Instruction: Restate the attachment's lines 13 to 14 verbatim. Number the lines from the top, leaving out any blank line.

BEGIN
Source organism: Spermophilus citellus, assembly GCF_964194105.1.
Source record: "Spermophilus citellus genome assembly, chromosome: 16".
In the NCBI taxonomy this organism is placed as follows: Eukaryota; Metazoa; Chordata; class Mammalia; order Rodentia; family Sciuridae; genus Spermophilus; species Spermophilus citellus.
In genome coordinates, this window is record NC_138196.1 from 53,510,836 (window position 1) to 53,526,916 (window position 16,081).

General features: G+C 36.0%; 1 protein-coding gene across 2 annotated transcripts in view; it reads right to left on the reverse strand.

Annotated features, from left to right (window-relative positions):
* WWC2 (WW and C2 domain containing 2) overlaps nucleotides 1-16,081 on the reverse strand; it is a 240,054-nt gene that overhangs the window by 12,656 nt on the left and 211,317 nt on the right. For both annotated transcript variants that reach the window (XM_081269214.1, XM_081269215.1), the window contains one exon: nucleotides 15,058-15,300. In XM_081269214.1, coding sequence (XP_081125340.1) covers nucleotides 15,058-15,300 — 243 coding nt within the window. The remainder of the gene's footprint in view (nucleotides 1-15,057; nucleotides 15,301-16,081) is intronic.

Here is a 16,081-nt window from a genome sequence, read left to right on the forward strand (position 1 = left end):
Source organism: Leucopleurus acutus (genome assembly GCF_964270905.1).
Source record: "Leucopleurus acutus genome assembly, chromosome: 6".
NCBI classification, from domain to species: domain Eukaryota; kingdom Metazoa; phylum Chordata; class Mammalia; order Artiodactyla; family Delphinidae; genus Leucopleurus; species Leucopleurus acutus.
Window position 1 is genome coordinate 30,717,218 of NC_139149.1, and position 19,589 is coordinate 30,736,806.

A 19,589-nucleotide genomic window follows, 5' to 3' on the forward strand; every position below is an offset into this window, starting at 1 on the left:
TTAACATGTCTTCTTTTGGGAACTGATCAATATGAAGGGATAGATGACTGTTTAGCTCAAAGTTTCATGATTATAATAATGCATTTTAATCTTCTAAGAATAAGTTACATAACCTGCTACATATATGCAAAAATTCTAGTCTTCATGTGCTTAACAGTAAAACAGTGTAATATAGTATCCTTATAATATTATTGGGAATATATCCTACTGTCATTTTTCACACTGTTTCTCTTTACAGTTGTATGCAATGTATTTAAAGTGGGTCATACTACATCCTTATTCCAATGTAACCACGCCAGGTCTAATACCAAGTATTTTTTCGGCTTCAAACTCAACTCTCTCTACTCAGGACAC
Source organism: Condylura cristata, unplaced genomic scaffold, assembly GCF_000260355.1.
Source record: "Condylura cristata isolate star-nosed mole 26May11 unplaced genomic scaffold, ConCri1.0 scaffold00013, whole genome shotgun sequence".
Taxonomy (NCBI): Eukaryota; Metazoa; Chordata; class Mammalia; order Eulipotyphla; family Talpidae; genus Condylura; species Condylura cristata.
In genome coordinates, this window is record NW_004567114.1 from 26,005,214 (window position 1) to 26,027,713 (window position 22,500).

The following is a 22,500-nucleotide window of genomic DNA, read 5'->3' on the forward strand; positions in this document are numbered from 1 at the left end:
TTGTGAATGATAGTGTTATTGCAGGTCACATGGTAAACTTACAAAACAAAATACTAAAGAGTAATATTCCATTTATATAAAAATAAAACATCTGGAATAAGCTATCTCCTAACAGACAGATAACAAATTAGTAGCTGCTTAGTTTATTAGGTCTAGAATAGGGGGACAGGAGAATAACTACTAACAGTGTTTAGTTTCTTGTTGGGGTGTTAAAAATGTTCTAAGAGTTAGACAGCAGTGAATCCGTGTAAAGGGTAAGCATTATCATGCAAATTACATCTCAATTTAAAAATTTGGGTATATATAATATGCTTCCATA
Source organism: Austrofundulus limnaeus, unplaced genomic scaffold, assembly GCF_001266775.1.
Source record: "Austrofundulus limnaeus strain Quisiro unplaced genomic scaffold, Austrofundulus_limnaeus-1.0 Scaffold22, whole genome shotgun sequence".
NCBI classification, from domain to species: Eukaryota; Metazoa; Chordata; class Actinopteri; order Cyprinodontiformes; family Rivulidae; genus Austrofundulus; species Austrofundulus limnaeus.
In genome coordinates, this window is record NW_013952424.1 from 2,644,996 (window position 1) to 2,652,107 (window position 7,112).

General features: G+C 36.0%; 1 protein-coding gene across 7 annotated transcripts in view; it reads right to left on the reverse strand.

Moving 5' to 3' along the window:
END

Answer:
A 19,589-nucleotide genomic window follows, 5' to 3' on the forward strand; every position below is an offset into this window, starting at 1 on the left:
TTAACATGTCTTCTTTTGGGAACTGATCAATATGAAGGGATAGATGACTGTTTAGCTCAAAGTTTCATGATTATAATAATGCATTTTAATCTTCTAAGAATAAGTTACATAACCTGCTACATATATGCAAAAATTCTAGTCTTCATGTGCTTAACAGTAAAACAGTGTAATATAGTATCCTTATAATATTATTGGGAATATATCCTACTGTCATTTTTCACACTGTTTCTCTTTACAGTTGTATGCAATGTATTTAAAGTGGGTCATACTACATCCTTATTCCAATGTAACCACGCCAGGTCTAATACCAAGTATTTTTTCGGCTTCAAACTCAACTCTCTCTACTCAGGACAC